• He then shares the video with Alice and myself. Crucially, this is the first time we’ll have ever been aware of this footage or the context in which it was created so that we can proceed unbiased.
  • Alice composes a piece of frustratingly marvellous music, records live as quickly as possible and adds it to the video.
  • Then your humble narrator takes one look at the piece and declares it finished, stating that any contribution he made would only lessen its stupendous value.

…Just kidding.

  • I look at the video and add one final layer of interpretation – a spoken word recording. It could be overwrought narration, a clutch of whispered dialogue or even field recordings of overheard conversations in retirement home cafeterias.
  • All of this is put together, mixed ever so slightly so that one element does not drown out another (any more than intended, at least) and put into a digital box to await its release.

And really, that’s about it. Oh, except that it almost never occurs in that order. Everyone takes turns beginning new bubbles and contributing at different stages to make for ever more interesting interpretations; there’s no single authorial presence pulling the strings, which is exactly how we like it. I have no idea how a bubble I initiated is going to end up, how it’ll be interpreted, if a joke I wrote will be turned into a tragic note or a heartfelt declaration turned into a punchline. That’s really scratching the surface of what happens with the finished products, but I’m sure you get the picture. And this isn’t a project that benefits from over-explanation, anyhow. Which is mainly why I’ve chosen to write this here and not on our shiny new official site – [THOUGHT BUBBLES] is about short, spontaneous creative expression and, above all, not overthinking things. If you’re a long time (or an anytime) reader of this blog, you’ll know how hilarious it is that I’m a part of something like that and how crucial that these two outlets never collide. [Of course, there’s nothing to say I can’t dot a few links here and there.]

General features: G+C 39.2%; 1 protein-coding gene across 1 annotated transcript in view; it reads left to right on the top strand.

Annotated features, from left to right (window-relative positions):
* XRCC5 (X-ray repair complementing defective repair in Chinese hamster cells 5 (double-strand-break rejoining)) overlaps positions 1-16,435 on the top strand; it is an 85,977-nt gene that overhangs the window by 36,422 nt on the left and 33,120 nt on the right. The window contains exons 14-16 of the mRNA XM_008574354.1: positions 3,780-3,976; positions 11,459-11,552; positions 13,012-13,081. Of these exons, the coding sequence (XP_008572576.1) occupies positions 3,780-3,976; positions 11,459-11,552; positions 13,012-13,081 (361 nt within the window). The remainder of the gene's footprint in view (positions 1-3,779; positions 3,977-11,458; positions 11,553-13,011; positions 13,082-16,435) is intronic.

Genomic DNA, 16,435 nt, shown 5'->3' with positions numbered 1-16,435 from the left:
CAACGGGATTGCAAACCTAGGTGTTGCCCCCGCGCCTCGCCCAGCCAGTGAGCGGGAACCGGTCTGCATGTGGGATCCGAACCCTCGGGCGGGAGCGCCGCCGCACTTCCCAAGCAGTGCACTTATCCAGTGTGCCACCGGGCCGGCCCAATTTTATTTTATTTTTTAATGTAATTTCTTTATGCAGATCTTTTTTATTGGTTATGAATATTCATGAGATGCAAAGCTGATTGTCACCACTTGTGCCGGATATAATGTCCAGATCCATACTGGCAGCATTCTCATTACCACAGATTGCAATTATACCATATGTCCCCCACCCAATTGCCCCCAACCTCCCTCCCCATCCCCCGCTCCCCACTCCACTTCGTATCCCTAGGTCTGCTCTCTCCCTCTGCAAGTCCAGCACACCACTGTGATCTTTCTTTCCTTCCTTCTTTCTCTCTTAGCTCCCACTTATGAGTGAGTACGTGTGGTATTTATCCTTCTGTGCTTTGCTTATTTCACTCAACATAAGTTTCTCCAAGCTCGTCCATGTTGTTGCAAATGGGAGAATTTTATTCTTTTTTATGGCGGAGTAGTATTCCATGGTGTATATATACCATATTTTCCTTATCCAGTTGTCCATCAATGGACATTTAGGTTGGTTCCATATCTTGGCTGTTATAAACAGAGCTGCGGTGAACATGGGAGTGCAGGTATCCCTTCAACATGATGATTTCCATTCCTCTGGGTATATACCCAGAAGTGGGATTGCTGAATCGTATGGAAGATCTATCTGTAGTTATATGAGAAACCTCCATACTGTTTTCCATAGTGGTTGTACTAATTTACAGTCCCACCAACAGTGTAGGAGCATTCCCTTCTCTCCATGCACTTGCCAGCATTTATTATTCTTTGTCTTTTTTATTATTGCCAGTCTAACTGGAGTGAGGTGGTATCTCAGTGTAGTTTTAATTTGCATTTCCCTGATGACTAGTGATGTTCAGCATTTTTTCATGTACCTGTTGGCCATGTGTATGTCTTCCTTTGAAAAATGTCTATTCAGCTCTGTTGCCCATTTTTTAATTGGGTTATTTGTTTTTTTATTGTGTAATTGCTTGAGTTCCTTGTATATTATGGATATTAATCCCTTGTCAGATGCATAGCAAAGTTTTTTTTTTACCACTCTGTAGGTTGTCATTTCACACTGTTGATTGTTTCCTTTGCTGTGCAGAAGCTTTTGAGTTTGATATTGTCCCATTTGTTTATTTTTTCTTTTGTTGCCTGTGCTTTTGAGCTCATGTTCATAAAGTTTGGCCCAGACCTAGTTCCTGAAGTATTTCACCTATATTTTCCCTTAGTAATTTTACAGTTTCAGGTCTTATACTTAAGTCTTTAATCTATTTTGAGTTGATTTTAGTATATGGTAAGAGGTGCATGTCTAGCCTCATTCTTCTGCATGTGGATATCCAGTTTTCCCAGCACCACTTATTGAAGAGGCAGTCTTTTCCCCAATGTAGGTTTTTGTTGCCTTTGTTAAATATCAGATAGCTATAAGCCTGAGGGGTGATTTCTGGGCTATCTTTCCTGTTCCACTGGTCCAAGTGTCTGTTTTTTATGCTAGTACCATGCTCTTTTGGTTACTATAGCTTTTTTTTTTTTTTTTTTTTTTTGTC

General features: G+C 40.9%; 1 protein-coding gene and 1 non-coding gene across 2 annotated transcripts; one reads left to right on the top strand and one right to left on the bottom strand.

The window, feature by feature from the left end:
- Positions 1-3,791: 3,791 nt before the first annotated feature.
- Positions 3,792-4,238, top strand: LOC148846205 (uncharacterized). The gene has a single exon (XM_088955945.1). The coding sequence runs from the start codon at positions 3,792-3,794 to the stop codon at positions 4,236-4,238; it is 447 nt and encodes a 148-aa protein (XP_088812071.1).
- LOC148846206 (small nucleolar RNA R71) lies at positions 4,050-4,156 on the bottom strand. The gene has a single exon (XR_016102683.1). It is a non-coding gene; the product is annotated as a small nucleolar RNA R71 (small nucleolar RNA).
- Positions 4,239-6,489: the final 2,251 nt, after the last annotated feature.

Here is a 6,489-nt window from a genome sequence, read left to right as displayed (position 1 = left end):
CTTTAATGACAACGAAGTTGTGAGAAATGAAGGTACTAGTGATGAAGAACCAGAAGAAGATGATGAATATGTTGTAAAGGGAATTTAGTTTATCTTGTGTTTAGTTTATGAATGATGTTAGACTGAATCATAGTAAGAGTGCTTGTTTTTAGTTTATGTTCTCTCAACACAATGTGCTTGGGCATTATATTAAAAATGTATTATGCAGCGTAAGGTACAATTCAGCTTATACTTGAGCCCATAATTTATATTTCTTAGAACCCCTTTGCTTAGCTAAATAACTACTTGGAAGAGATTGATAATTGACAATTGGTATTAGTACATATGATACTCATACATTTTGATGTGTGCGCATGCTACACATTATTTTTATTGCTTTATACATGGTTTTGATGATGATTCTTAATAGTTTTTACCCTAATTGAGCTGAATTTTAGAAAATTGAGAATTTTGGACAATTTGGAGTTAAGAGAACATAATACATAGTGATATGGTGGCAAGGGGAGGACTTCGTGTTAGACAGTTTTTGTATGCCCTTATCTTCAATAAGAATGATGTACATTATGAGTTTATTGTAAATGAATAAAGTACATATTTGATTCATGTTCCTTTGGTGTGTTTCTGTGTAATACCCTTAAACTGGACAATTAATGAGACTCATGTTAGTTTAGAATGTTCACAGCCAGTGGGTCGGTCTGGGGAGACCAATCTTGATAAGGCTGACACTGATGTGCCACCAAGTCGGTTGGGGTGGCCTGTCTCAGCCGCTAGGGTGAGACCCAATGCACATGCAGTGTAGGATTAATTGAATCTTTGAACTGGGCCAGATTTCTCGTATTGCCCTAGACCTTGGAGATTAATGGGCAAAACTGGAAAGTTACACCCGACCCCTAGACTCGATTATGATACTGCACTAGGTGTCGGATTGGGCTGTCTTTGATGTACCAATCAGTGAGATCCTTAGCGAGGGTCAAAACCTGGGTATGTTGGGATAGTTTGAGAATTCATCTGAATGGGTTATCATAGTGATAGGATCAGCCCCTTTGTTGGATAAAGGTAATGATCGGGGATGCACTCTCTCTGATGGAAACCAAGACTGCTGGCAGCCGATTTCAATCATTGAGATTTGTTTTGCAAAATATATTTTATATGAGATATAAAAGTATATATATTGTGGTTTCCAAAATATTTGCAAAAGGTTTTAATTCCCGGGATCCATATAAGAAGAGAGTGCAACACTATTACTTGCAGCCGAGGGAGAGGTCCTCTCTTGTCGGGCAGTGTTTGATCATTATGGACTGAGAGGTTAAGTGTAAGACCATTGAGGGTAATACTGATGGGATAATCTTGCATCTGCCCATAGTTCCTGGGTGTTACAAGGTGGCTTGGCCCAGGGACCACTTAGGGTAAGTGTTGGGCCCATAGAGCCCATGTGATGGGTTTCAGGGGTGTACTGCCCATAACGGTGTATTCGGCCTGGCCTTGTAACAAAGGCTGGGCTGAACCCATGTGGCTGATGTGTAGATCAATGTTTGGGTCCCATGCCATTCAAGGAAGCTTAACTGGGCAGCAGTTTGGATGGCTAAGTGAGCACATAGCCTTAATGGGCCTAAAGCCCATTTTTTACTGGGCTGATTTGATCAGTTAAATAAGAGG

I think that’s all I have to say for the moment. Part of the reason I wrote this was to have something to direct people toward when they ask what the project’s about, at least in the early days before the (fingers crossed) vast library of content speaks for itself. The site’s a little austere at the moment, and I get itchy when I think people might be confused about something I’ve done. Another part is that I like to ramble about myself and my talented friends, but you already knew that. Oh, one other thing – we launched the site and the first video on 21st April 2015, which is exactly a year after Dave, Alice and I conceived the project. A lot of things happened in the interim – some good, others not so good – and the effects of those will likely (in some cases, will most definitely) be shown in future bubbles. It’s personal and epic and tiny and heartbreaking and life-affirming and ultra-camp. Mostly, though, [THOUGHT BUBBLES] is indefinable. Stay tuned to find out what the hell that means.

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Awkward Human Interaction #8472

Earlier tonight I was cycling home and had just pulled off the road to check my route when a woman came up to me. She put her hands up and told me she wasn’t going to attack me, I was a man and she was a woman, and that I “could kill” her. So this was already something of an odd conversation.